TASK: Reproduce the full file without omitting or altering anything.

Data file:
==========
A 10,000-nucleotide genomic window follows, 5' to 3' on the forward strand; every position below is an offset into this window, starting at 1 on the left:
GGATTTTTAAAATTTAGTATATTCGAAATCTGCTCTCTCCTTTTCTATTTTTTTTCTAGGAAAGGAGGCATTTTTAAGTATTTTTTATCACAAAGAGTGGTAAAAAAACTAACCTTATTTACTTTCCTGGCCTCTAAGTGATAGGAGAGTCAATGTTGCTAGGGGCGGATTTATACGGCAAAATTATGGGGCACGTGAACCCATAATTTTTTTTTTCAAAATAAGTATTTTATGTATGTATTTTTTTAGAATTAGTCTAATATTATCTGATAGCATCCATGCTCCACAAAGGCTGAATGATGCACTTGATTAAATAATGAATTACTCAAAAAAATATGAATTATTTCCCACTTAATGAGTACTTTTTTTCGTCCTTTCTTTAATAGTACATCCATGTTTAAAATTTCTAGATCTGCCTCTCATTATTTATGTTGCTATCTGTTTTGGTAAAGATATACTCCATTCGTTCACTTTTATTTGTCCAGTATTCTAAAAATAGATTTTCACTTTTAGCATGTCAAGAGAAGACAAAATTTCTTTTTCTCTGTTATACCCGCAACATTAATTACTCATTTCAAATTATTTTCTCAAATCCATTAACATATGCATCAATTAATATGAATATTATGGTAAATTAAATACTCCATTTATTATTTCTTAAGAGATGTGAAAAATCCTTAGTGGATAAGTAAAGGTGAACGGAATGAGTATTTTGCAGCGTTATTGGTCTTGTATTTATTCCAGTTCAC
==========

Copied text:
A 10,000-nucleotide genomic window follows, 5' to 3' on the forward strand; every position below is an offset into this window, starting at 1 on the left:
GGATTTTTAAAATTTAGTATATTCGAAATCTGCTCTCTCCTTTTCTATTTTTTTTCTAGGAAAGGAGGCATTTTTAAGTATTTTTTATCACAAAGAGTGGTAAAAAAACTAACCTTATTTACTTTCCTGGCCTCTAAGTGATAGGAGAGTCAATGTTGCTAGGGGCGGATTTATACGGCAAAATTATGGGGCACGTGAACCCATAATTTTTTTTTTCAAAATAAGTATTTTATGTATGTATTTTTTTAGAATTAGTCTAATATTATCTGATAGCATCCATGCTCCACAAAGGCTGAATGATGCACTTGATTAAATAATGAATTACTCAAAAAAATATGAATTATTTCCCACTTAATGAGTACTTTTTTTCGTCCTTTCTTTAATAGTACATCCATGTTTAAAATTTCTAGATCTGCCTCTCATTATTTATGTTGCTATCTGTTTTGGTAAAGATATACTCCATTCGTTCACTTTTATTTGTCCAGTATTCTAAAAATAGATTTTCACTTTTAGCATGTCAAGAGAAGACAAAATTTCTTTTTCTCTGTTATACCCGCAACATTAATTACTCATTTCAAATTATTTTCTCAAATCCATTAACATATGCATCAATTAATATGAATATTATGGTAAATTAAATACTCCATTTATTATTTCTTAAGAGATGTGAAAAATCCTTAGTGGATAAGTAAAGGTGAACGGAATGAGTATTTTGCAGCGTTATTGGTCTTGTATTTATTCCAGTTCAC